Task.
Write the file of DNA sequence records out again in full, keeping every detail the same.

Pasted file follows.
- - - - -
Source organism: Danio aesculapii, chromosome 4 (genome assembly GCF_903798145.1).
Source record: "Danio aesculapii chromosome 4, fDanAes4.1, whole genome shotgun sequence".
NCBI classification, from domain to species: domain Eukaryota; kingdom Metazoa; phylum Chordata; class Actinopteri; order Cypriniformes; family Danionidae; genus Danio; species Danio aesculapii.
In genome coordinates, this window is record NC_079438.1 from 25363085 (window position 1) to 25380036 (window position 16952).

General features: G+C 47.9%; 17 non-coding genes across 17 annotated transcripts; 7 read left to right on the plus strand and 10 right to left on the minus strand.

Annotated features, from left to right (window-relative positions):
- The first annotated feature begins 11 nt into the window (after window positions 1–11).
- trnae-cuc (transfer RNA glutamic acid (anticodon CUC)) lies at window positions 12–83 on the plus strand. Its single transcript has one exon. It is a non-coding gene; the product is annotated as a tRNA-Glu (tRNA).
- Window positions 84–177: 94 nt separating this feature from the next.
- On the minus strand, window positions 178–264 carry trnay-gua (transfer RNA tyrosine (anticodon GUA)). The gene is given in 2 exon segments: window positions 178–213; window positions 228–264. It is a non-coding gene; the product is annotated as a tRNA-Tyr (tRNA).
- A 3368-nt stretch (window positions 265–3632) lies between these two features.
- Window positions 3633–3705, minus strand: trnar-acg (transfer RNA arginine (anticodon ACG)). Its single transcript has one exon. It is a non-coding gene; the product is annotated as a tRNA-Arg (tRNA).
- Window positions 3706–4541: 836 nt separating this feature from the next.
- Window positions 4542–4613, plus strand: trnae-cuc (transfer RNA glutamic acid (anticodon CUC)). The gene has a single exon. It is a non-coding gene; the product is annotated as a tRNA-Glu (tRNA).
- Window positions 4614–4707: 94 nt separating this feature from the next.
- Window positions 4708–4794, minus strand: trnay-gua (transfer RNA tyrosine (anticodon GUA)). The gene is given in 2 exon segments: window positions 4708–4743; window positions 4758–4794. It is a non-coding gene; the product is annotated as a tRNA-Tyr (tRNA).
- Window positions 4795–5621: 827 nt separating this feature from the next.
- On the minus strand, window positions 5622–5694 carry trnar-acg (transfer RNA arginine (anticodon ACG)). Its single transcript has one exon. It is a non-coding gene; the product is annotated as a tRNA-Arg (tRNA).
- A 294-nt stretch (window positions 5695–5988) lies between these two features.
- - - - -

Source organism: Danio aesculapii, chromosome 4 (genome assembly GCF_903798145.1).
Source record: "Danio aesculapii chromosome 4, fDanAes4.1, whole genome shotgun sequence".
NCBI classification, from domain to species: domain Eukaryota; kingdom Metazoa; phylum Chordata; class Actinopteri; order Cypriniformes; family Danionidae; genus Danio; species Danio aesculapii.
In genome coordinates, this window is record NC_079438.1 from 25363085 (window position 1) to 25380036 (window position 16952).

General features: G+C 47.9%; 17 non-coding genes across 17 annotated transcripts; 7 read left to right on the plus strand and 10 right to left on the minus strand.

Annotated features, from left to right (window-relative positions):
- The first annotated feature begins 11 nt into the window (after window positions 1–11).
- trnae-cuc (transfer RNA glutamic acid (anticodon CUC)) lies at window positions 12–83 on the plus strand. Its single transcript has one exon. It is a non-coding gene; the product is annotated as a tRNA-Glu (tRNA).
- Window positions 84–177: 94 nt separating this feature from the next.
- On the minus strand, window positions 178–264 carry trnay-gua (transfer RNA tyrosine (anticodon GUA)). The gene is given in 2 exon segments: window positions 178–213; window positions 228–264. It is a non-coding gene; the product is annotated as a tRNA-Tyr (tRNA).
- A 3368-nt stretch (window positions 265–3632) lies between these two features.
- Window positions 3633–3705, minus strand: trnar-acg (transfer RNA arginine (anticodon ACG)). Its single transcript has one exon. It is a non-coding gene; the product is annotated as a tRNA-Arg (tRNA).
- Window positions 3706–4541: 836 nt separating this feature from the next.
- Window positions 4542–4613, plus strand: trnae-cuc (transfer RNA glutamic acid (anticodon CUC)). The gene has a single exon. It is a non-coding gene; the product is annotated as a tRNA-Glu (tRNA).
- Window positions 4614–4707: 94 nt separating this feature from the next.
- Window positions 4708–4794, minus strand: trnay-gua (transfer RNA tyrosine (anticodon GUA)). The gene is given in 2 exon segments: window positions 4708–4743; window positions 4758–4794. It is a non-coding gene; the product is annotated as a tRNA-Tyr (tRNA).
- Window positions 4795–5621: 827 nt separating this feature from the next.
- On the minus strand, window positions 5622–5694 carry trnar-acg (transfer RNA arginine (anticodon ACG)). Its single transcript has one exon. It is a non-coding gene; the product is annotated as a tRNA-Arg (tRNA).
- A 294-nt stretch (window positions 5695–5988) lies between these two features.